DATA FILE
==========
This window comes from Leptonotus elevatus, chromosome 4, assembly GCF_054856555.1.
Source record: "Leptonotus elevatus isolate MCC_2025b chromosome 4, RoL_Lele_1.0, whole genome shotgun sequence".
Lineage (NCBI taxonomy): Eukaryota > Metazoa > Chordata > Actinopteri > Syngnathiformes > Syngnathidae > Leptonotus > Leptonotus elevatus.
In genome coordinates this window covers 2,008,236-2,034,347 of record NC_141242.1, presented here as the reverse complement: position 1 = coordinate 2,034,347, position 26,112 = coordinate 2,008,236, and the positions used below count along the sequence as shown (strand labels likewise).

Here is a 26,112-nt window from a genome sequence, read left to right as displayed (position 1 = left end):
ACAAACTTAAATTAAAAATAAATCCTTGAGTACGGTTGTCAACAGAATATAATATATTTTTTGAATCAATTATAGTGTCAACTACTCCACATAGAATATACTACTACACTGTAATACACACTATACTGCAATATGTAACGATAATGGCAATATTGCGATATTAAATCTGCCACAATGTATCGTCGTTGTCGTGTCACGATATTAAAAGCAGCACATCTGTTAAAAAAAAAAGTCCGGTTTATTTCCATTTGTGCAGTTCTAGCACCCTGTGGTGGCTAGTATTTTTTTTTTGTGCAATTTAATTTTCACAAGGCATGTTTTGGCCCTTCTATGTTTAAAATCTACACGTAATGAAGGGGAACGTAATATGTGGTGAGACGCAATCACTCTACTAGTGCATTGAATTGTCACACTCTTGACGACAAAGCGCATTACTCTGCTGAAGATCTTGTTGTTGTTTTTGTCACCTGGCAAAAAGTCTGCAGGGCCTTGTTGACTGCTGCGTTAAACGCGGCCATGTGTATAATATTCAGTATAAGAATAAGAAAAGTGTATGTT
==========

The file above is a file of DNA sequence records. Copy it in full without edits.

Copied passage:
This window comes from Leptonotus elevatus, chromosome 4, assembly GCF_054856555.1.
Source record: "Leptonotus elevatus isolate MCC_2025b chromosome 4, RoL_Lele_1.0, whole genome shotgun sequence".
Lineage (NCBI taxonomy): Eukaryota > Metazoa > Chordata > Actinopteri > Syngnathiformes > Syngnathidae > Leptonotus > Leptonotus elevatus.
In genome coordinates this window covers 2,008,236-2,034,347 of record NC_141242.1, presented here as the reverse complement: position 1 = coordinate 2,034,347, position 26,112 = coordinate 2,008,236, and the positions used below count along the sequence as shown (strand labels likewise).

Here is a 26,112-nt window from a genome sequence, read left to right as displayed (position 1 = left end):
ACAAACTTAAATTAAAAATAAATCCTTGAGTACGGTTGTCAACAGAATATAATATATTTTTTGAATCAATTATAGTGTCAACTACTCCACATAGAATATACTACTACACTGTAATACACACTATACTGCAATATGTAACGATAATGGCAATATTGCGATATTAAATCTGCCACAATGTATCGTCGTTGTCGTGTCACGATATTAAAAGCAGCACATCTGTTAAAAAAAAAAGTCCGGTTTATTTCCATTTGTGCAGTTCTAGCACCCTGTGGTGGCTAGTATTTTTTTTTTGTGCAATTTAATTTTCACAAGGCATGTTTTGGCCCTTCTATGTTTAAAATCTACACGTAATGAAGGGGAACGTAATATGTGGTGAGACGCAATCACTCTACTAGTGCATTGAATTGTCACACTCTTGACGACAAAGCGCATTACTCTGCTGAAGATCTTGTTGTTGTTTTTGTCACCTGGCAAAAAGTCTGCAGGGCCTTGTTGACTGCTGCGTTAAACGCGGCCATGTGTATAATATTCAGTATAAGAATAAGAAAAGTGTATGTT